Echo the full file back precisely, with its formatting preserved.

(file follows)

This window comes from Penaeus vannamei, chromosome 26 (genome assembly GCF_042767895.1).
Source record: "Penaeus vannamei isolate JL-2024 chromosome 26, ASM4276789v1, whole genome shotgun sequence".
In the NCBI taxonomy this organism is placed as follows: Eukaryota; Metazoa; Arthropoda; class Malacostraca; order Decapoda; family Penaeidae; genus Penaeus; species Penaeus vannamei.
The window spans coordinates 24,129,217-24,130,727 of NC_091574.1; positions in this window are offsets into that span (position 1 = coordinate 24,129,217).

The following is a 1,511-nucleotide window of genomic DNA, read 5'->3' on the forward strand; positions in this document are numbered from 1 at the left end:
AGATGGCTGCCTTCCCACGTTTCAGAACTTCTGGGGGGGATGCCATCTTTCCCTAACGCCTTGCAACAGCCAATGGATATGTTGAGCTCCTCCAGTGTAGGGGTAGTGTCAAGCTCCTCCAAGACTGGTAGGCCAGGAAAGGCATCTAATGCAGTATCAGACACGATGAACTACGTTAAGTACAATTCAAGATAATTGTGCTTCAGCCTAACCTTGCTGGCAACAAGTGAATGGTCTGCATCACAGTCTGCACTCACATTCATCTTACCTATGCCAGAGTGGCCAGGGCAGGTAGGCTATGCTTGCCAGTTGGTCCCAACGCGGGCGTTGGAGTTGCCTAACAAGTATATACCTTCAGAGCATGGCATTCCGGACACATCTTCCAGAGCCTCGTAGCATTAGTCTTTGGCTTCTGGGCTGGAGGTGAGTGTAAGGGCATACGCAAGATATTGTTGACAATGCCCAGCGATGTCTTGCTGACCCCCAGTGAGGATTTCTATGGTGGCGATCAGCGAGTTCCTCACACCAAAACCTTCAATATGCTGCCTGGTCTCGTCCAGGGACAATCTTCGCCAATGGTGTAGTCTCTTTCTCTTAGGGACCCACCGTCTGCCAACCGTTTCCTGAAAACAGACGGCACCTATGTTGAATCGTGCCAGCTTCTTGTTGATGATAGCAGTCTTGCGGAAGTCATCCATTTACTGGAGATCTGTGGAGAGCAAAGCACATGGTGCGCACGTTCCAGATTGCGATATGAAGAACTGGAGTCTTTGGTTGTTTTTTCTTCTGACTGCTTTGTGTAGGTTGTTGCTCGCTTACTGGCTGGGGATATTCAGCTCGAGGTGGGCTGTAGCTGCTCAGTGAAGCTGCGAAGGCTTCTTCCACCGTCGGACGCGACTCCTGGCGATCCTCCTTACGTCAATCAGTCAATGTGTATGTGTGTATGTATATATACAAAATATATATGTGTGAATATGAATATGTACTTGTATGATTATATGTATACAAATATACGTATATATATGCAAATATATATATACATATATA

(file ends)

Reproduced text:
This window comes from Penaeus vannamei, chromosome 26 (genome assembly GCF_042767895.1).
Source record: "Penaeus vannamei isolate JL-2024 chromosome 26, ASM4276789v1, whole genome shotgun sequence".
In the NCBI taxonomy this organism is placed as follows: Eukaryota; Metazoa; Arthropoda; class Malacostraca; order Decapoda; family Penaeidae; genus Penaeus; species Penaeus vannamei.
The window spans coordinates 24,129,217-24,130,727 of NC_091574.1; positions in this window are offsets into that span (position 1 = coordinate 24,129,217).

The following is a 1,511-nucleotide window of genomic DNA, read 5'->3' on the forward strand; positions in this document are numbered from 1 at the left end:
AGATGGCTGCCTTCCCACGTTTCAGAACTTCTGGGGGGGATGCCATCTTTCCCTAACGCCTTGCAACAGCCAATGGATATGTTGAGCTCCTCCAGTGTAGGGGTAGTGTCAAGCTCCTCCAAGACTGGTAGGCCAGGAAAGGCATCTAATGCAGTATCAGACACGATGAACTACGTTAAGTACAATTCAAGATAATTGTGCTTCAGCCTAACCTTGCTGGCAACAAGTGAATGGTCTGCATCACAGTCTGCACTCACATTCATCTTACCTATGCCAGAGTGGCCAGGGCAGGTAGGCTATGCTTGCCAGTTGGTCCCAACGCGGGCGTTGGAGTTGCCTAACAAGTATATACCTTCAGAGCATGGCATTCCGGACACATCTTCCAGAGCCTCGTAGCATTAGTCTTTGGCTTCTGGGCTGGAGGTGAGTGTAAGGGCATACGCAAGATATTGTTGACAATGCCCAGCGATGTCTTGCTGACCCCCAGTGAGGATTTCTATGGTGGCGATCAGCGAGTTCCTCACACCAAAACCTTCAATATGCTGCCTGGTCTCGTCCAGGGACAATCTTCGCCAATGGTGTAGTCTCTTTCTCTTAGGGACCCACCGTCTGCCAACCGTTTCCTGAAAACAGACGGCACCTATGTTGAATCGTGCCAGCTTCTTGTTGATGATAGCAGTCTTGCGGAAGTCATCCATTTACTGGAGATCTGTGGAGAGCAAAGCACATGGTGCGCACGTTCCAGATTGCGATATGAAGAACTGGAGTCTTTGGTTGTTTTTTCTTCTGACTGCTTTGTGTAGGTTGTTGCTCGCTTACTGGCTGGGGATATTCAGCTCGAGGTGGGCTGTAGCTGCTCAGTGAAGCTGCGAAGGCTTCTTCCACCGTCGGACGCGACTCCTGGCGATCCTCCTTACGTCAATCAGTCAATGTGTATGTGTGTATGTATATATACAAAATATATATGTGTGAATATGAATATGTACTTGTATGATTATATGTATACAAATATACGTATATATATGCAAATATATATATACATATATA